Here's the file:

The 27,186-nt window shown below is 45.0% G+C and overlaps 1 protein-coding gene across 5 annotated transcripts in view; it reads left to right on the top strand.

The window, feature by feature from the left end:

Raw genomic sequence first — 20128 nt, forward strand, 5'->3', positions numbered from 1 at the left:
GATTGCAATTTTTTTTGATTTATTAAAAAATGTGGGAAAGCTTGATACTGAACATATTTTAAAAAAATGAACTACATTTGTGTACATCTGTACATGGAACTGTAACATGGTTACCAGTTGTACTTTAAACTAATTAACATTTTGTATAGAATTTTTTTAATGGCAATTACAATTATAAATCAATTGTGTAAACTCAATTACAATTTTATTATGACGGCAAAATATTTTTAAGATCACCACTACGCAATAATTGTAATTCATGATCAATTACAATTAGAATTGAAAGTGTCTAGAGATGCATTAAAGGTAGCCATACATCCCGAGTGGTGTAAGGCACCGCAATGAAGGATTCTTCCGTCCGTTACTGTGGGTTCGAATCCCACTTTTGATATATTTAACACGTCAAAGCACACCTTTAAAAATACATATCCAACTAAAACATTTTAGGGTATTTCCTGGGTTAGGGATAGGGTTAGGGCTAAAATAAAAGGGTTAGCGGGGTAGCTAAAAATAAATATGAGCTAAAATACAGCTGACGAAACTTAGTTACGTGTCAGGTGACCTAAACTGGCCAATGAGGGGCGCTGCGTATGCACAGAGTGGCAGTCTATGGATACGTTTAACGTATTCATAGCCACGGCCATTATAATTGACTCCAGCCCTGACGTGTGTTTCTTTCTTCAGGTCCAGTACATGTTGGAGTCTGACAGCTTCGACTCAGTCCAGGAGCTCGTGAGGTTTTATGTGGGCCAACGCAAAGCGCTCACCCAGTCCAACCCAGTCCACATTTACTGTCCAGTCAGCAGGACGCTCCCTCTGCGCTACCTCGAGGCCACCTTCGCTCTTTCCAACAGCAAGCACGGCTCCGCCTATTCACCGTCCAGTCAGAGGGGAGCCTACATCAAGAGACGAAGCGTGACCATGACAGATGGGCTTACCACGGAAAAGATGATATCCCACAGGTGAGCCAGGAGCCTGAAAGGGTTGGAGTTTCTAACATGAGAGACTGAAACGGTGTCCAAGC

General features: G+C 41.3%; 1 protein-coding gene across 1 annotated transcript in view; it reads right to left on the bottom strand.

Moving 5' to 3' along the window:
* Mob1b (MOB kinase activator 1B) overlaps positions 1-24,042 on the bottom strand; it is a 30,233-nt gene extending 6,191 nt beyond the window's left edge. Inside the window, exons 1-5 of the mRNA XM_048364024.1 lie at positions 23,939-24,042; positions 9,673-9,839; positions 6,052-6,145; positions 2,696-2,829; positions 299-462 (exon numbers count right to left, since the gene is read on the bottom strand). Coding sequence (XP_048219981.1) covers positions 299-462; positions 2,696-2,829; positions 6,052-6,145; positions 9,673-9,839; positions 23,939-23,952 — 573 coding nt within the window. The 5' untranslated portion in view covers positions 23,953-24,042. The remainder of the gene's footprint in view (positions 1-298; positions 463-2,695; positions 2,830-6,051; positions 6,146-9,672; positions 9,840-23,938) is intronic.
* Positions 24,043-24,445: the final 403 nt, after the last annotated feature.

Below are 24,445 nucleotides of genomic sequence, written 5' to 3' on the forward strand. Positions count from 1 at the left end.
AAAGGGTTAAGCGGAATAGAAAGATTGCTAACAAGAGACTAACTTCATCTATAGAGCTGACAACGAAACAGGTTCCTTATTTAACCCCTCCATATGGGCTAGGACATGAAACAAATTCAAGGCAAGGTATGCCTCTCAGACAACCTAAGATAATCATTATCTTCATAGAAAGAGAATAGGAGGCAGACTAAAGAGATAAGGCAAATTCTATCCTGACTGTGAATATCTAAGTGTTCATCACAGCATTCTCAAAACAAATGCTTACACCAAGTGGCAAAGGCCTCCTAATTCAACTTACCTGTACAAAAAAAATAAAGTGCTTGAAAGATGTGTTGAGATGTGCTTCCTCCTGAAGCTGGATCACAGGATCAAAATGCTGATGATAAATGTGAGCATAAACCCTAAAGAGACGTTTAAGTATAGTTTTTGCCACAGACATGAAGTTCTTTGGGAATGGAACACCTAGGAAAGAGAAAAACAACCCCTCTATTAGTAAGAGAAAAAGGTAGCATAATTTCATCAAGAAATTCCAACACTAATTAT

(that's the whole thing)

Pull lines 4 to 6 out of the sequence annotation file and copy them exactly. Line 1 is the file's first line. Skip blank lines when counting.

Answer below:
GATTGCAATTTTTTTTGATTTATTAAAAAATGTGGGAAAGCTTGATACTGAACATATTTTAAAAAAATGAACTACATTTGTGTACATCTGTACATGGAACTGTAACATGGTTACCAGTTGTACTTTAAACTAATTAACATTTTGTATAGAATTTTTTTAATGGCAATTACAATTATAAATCAATTGTGTAAACTCAATTACAATTTTATTATGACGGCAAAATATTTTTAAGATCACCACTACGCAATAATTGTAATTCATGATCAATTACAATTAGAATTGAAAGTGTCTAGAGATGCATTAAAGGTAGCCATACATCCCGAGTGGTGTAAGGCACCGCAATGAAGGATTCTTCCGTCCGTTACTGTGGGTTCGAATCCCACTTTTGATATATTTAACACGTCAAAGCACACCTTTAAAAATACATATCCAACTAAAACATTTTAGGGTATTTCCTGGGTTAGGGATAGGGTTAGGGCTAAAATAAAAGGGTTAGCGGGGTAGCTAAAAATAAATATGAGCTAAAATACAGCTGACGAAACTTAGTTACGTGTCAGGTGACCTAAACTGGCCAATGAGGGGCGCTGCGTATGCACAGAGTGGCAGTCTATGGATACGTTTAACGTATTCATAGCCACGGCCATTATAATTGACTCCAGCCCTGACGTGTGTTTCTTTCTTCAGGTCCAGTACATGTTGGAGTCTGACAGCTTCGACTCAGTCCAGGAGCTCGTGAGGTTTTATGTGGGCCAACGCAAAGCGCTCACCCAGTCCAACCCAGTCCACATTTACTGTCCAGTCAGCAGGACGCTCCCTCTGCGCTACCTCGAGGCCACCTTCGCTCTTTCCAACAGCAAGCACGGCTCCGCCTATTCACCGTCCAGTCAGAGGGGAGCCTACATCAAGAGACGAAGCGTGACCATGACAGATGGGCTTACCACGGAAAAGATGATATCCCACAGGTGAGCCAGGAGCCTGAAAGGGTTGGAGTTTCTAACATGAGAGACTGAAACGGTGTCCAAGC

General features: G+C 41.3%; 1 protein-coding gene across 1 annotated transcript in view; it reads right to left on the bottom strand.

Moving 5' to 3' along the window: